SEO has always been a bit of a black-hat science, hiring agencies to “do your SEO” is a minefield and you may just end up with a 2-bit operations who ask for money because they generated some XML using a free SiteMap Generator, or worse give you actively bad advice such as “use meta keywords” or “duplicate this paragraph on every page of your website”. It’s become so difficult to tell what is actually good SEO advice, and what is bad.
Luckily Google, Microsoft and Yahoo! have joined forces to create an approved form of Search Engine Optimisation: Schema.org. Schema.org a new generation of microdata tags which helps optimise your pages to tell search engines exactly what these pages are, what data is inside of them and the relationships around that.
How to implement Schema.org tags
Schema.org uses a simple set of HTML attributes (
itemprop) in combination to describe “items” in your page. An item can be anything from a WebPage to a Product Offering to a Comedy Night to a TV Series and its Director. You simply pepper the attributes around your HTML and Google et al will pick up this rich microdata for use in indexing and displaying search results.
A base “item” looks something like this:
itemscope is used to determine that the
<div> is the wrapping container for a new item, and the complementary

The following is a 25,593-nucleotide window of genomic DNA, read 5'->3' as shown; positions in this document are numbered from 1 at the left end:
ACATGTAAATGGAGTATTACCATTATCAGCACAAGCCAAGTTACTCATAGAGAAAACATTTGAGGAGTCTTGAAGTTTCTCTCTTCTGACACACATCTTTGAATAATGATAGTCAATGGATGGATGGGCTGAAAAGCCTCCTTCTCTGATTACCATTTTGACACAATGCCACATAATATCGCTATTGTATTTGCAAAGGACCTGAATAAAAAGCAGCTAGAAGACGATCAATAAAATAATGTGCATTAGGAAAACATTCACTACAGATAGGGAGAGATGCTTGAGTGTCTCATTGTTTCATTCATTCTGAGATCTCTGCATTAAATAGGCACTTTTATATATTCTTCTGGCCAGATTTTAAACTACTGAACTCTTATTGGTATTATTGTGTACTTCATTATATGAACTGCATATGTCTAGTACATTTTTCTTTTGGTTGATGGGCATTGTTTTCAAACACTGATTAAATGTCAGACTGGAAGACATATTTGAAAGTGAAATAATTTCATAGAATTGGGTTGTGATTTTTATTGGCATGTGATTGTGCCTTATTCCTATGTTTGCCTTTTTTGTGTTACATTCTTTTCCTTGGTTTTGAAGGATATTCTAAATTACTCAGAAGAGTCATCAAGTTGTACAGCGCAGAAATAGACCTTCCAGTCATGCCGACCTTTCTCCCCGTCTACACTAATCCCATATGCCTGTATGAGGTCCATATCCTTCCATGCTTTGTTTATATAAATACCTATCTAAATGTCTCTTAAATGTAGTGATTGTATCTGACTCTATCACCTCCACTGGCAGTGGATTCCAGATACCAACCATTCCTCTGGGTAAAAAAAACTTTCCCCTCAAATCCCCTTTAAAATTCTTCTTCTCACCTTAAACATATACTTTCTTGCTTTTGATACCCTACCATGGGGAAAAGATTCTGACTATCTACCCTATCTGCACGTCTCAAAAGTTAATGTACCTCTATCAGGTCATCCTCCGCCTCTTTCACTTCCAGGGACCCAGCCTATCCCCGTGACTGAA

itemtype attribute determines what type this new scope is (in this case “Thing”). Every tag inside this wrapping tag could then have pieces of information identified with
itemprop, like this fuller example:
Here we can see that the
itemprop attribute is used to associate parts of the schema.org Person profile with parts of our markup - any schema.org aware indexers of this markup will get meaningful data from this block of code about me, such as my full name as well as my given and family name, and my job title and website address. Cool right?
It goes much deeper to, for example some Schema.org profiles link to other schema.org profiles, a Person can work for an Organisation or be related to other People, each which will have their own
itemtypes as well as being related to the original scope.
As a more complex example, lets say you’re a freelancer, who’s just built a site for a new Movie called “Sherlock Redemption” (a tale of the famous Sherlock Holmes having to solve cases in Nazi Germany) directed by M. Night Shyamalan (spoiler alert, the twist of the movie Sherlock finds out he’s a Nazi). The home page for this website might be marked up as so:
This markup is full of rich information about the film; we have the movie title, the director, 3 actors, a trailer, the production studio and the copyright year. This is all perfect data to wrap in Schema.org tags, where you might end up with something like this:
What we’ve done here is given search engines some intricate meta-data about the movie in question. Search engines can determine that Universal Studios made this Movie, and that Shyamalan was the director and writer, as well as lots more. You can see that some parts of this markup define multiple